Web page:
Leyland (St. Andrew)

LEYLAND (St. Andrew), a parish, in the union of Chorley, hundred of Leyland, N. division of the county of Lancaster; consisting of the chapelries of Euxton, Heapey, and Hoghton, and the townships of Clayton-le-Woods, Cuerden, Leyland, Wheelton, Whittlele-Woods, and Withnell; and containing 14,032 inhabitants, of whom 3569 are in the township of Leyland, 4½ miles (N. W.) from Chorley. The name, originally "Leghland," indicates the early cultivation of the fields. Warin Bussel, one of the barons under Roger de Poictou, in the reign of William I., held, among his ample demesnes, the parish of Leyland: at a very early period, however, it was parcelled out into townships or manors; and in connexion with it are mentioned the families of Farington, Bracebrigge, Holand, Molyneux, Walton, and others. The parish comprises about 17,950 acres, whereof 3651 are in Leyland township; of the latter number, 371 are common or waste land: the soil in the parish is various, but stiff loam generally prevails. In the hilly townships are many valuable stone-quarries, and in Whittle-le-Woods no fewer than four quarries of millstones: in Heapey and Hoghton similar quarries are worked; and slate, flags, and ashlar are got in abundance. The river Yarrow flows to the south of Euxton and Leyland, dividing the parish from Chorley; the Drownsnip or Ransnap brook waters Euxton, and, with another rill, runs into the Lostock, as do all the streams in the township of Leyland, for which the river forms a little estuary. The Moulden water, a romantic mountain stream, springs from three brooks in the wild gullies south of Withnell and Wheelton, and descends into the Darwen or Darwent, which washes the north-east side of the parish in its course towards Hoghton Tower, and falls into the Ribble at Walton-le-Dale. The Leeds and Liverpool canal passes through the south-east extremity of the parish of Leyland; and at Golden Hill, a quarter of a mile from the village, is a station on the North-Union railway. Bleach-works, established in 1784, and now employing 100 hands, are carried on by Mr. James Fletcher. Petty-sessions for the division are held once in five weeks, on Monday. Worden Hall, the seat of James Nowell Ffarington, Esq., contains a choice museum of natural curiosities, and a collection of valuable paintings, some of which were found in the ruins of Herculaneum. Wellington Place is the seat of Robert Snell, Esq.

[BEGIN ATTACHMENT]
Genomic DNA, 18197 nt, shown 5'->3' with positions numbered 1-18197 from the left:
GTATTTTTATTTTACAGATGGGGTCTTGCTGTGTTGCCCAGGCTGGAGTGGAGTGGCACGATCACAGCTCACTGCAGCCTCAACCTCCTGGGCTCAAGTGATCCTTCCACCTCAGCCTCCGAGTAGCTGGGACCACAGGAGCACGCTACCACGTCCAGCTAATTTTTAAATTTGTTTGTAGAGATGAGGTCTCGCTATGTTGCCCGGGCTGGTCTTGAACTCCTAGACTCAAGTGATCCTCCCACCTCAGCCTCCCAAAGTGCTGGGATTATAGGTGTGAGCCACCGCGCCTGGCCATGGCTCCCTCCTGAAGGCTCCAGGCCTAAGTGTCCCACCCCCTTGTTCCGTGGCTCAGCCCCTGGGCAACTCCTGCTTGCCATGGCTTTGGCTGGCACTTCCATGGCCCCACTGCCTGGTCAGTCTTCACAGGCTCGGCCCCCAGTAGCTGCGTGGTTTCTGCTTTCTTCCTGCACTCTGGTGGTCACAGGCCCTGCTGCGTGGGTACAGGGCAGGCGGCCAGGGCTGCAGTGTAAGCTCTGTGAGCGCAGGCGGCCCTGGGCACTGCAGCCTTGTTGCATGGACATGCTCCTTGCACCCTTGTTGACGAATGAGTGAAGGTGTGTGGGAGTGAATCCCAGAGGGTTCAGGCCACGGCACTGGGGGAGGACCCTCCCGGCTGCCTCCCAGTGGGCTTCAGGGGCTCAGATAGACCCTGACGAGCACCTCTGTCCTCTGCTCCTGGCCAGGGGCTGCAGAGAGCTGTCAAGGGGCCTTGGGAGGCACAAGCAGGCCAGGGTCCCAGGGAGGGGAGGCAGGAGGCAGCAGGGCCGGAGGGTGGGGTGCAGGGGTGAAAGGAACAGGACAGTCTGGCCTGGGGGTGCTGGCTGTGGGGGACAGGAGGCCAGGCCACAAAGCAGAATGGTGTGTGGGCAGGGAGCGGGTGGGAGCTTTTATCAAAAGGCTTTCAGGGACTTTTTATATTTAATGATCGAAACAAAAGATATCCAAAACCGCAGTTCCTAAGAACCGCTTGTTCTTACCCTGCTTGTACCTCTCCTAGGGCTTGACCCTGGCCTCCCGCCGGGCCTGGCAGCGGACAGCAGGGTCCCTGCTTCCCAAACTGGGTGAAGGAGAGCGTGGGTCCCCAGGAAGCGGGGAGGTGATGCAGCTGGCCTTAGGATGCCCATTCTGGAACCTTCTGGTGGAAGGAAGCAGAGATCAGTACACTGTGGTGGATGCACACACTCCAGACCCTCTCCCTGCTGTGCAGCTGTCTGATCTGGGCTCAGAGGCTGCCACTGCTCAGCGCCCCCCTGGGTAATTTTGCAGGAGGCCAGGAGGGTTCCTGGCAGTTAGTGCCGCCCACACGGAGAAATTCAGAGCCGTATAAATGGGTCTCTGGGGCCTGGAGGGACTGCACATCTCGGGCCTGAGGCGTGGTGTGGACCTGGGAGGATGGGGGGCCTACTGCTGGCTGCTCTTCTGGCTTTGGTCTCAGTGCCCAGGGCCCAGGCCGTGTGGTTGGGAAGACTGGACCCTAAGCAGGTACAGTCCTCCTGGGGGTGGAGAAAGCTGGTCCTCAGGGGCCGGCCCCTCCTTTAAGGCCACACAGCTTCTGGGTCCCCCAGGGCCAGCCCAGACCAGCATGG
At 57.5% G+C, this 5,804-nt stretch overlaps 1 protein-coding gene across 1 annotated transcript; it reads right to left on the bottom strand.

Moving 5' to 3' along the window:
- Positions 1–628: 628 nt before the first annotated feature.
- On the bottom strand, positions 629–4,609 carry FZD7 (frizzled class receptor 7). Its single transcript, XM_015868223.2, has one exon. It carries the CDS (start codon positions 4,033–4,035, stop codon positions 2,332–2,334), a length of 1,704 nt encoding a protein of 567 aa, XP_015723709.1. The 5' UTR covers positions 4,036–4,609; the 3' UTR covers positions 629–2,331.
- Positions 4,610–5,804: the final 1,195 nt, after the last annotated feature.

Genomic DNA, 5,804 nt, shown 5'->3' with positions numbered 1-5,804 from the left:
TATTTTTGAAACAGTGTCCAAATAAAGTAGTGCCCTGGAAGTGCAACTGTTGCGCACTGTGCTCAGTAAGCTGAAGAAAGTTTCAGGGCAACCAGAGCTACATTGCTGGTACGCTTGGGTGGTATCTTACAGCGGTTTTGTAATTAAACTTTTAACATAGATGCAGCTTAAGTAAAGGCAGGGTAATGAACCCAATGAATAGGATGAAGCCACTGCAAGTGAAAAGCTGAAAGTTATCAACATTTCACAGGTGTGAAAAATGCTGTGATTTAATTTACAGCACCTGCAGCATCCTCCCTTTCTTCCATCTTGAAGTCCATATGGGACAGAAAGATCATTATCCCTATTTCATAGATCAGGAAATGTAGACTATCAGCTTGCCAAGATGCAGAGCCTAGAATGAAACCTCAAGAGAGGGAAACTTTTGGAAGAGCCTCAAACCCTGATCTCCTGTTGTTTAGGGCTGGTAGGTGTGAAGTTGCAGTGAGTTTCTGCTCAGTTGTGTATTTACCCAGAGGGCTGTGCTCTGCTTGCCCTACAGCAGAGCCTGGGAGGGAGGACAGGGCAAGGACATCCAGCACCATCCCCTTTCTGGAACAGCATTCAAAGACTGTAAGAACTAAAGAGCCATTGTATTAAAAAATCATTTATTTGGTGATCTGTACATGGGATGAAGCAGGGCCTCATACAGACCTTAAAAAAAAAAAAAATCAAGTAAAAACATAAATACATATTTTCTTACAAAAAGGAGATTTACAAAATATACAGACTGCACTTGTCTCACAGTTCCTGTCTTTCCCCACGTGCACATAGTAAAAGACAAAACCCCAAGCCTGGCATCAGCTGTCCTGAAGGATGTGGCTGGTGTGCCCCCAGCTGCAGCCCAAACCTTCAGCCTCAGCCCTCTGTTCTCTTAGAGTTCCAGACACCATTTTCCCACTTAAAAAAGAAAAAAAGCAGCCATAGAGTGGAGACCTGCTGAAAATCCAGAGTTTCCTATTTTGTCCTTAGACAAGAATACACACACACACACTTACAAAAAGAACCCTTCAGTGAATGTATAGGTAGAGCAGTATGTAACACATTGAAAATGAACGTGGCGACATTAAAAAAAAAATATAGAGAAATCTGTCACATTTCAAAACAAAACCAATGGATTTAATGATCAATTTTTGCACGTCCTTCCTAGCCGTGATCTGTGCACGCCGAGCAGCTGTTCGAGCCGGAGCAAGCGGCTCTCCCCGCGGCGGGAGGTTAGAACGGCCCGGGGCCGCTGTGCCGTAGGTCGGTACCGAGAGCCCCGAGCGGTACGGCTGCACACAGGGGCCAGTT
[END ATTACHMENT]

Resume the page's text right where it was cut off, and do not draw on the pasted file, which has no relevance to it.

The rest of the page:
The living is a vicarage, valued in the king's books at £11; patron, William Baldwin, Esq.; impropriators, Laurence Rawstorne, Esq., and J. N. Ffarington, Esq.: the great tithes of the township of Leyland have been commuted for £338, and the small tithes for £296; the vicar has a glebe of 44 acres. The church, originally erected without a single pillar, was rebuilt and enlarged in 1817, and contains several marble monuments: adjoining the chancel is an ancient chapel belonging to the Ffarington family. At Euxton, Heapey, Hoghton, Whittle-le-Woods, and Withnell are separate incumbencies. There are places of worship for Wesleyans, Independents, and Roman Catholics. Near the churchyard is a free grammar school, founded by Queen Elizabeth, with an endowment of £3. 18. per annum, in aid of which the Rev. Thomas Armetriding, in 1718, bequeathed £250: the annual income, with subsequent benefactions, amounts to about £30. Another school is endowed with £13 per annum; and there is also a school, erected at Golden Hill in 1785 by Mr. Balshaw, and endowed by him with lands now producing an income of £230: it is in union with the National Society. An almshouse for six persons was founded in 1607 by William Ffarington, Esq.; and six more almshouses were built and endowed in 1665, by John Osbaldeston, Esq.

Transcribed from A Topographical Dictionary of England, by Samuel Lewis, 7th edition, published in 1848.

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